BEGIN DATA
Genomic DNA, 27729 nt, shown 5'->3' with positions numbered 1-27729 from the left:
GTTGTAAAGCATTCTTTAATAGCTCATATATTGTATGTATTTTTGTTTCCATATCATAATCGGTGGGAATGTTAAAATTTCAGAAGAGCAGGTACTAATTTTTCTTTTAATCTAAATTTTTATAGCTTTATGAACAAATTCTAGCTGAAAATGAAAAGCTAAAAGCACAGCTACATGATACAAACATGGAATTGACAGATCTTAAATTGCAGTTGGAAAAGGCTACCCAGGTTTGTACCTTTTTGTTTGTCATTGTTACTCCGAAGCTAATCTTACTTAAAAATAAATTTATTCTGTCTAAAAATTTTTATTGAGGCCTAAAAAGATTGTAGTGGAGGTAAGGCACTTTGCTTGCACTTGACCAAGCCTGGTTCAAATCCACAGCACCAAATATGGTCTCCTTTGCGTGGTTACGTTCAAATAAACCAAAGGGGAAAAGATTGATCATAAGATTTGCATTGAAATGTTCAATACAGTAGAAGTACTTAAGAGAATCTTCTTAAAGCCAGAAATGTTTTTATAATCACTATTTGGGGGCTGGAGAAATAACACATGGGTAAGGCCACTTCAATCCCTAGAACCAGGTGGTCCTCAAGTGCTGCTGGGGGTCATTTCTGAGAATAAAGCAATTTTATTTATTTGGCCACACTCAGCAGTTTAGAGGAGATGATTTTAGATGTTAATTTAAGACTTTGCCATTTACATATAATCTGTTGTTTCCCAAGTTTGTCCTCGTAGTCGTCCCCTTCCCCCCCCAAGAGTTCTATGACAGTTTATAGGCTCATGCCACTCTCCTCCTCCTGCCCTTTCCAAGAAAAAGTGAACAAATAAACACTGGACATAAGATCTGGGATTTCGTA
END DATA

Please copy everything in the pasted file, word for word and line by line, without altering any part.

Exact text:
Genomic DNA, 27729 nt, shown 5'->3' with positions numbered 1-27729 from the left:
GTTGTAAAGCATTCTTTAATAGCTCATATATTGTATGTATTTTTGTTTCCATATCATAATCGGTGGGAATGTTAAAATTTCAGAAGAGCAGGTACTAATTTTTCTTTTAATCTAAATTTTTATAGCTTTATGAACAAATTCTAGCTGAAAATGAAAAGCTAAAAGCACAGCTACATGATACAAACATGGAATTGACAGATCTTAAATTGCAGTTGGAAAAGGCTACCCAGGTTTGTACCTTTTTGTTTGTCATTGTTACTCCGAAGCTAATCTTACTTAAAAATAAATTTATTCTGTCTAAAAATTTTTATTGAGGCCTAAAAAGATTGTAGTGGAGGTAAGGCACTTTGCTTGCACTTGACCAAGCCTGGTTCAAATCCACAGCACCAAATATGGTCTCCTTTGCGTGGTTACGTTCAAATAAACCAAAGGGGAAAAGATTGATCATAAGATTTGCATTGAAATGTTCAATACAGTAGAAGTACTTAAGAGAATCTTCTTAAAGCCAGAAATGTTTTTATAATCACTATTTGGGGGCTGGAGAAATAACACATGGGTAAGGCCACTTCAATCCCTAGAACCAGGTGGTCCTCAAGTGCTGCTGGGGGTCATTTCTGAGAATAAAGCAATTTTATTTATTTGGCCACACTCAGCAGTTTAGAGGAGATGATTTTAGATGTTAATTTAAGACTTTGCCATTTACATATAATCTGTTGTTTCCCAAGTTTGTCCTCGTAGTCGTCCCCTTCCCCCCCCAAGAGTTCTATGACAGTTTATAGGCTCATGCCACTCTCCTCCTCCTGCCCTTTCCAAGAAAAAGTGAACAAATAAACACTGGACATAAGATCTGGGATTTCGTA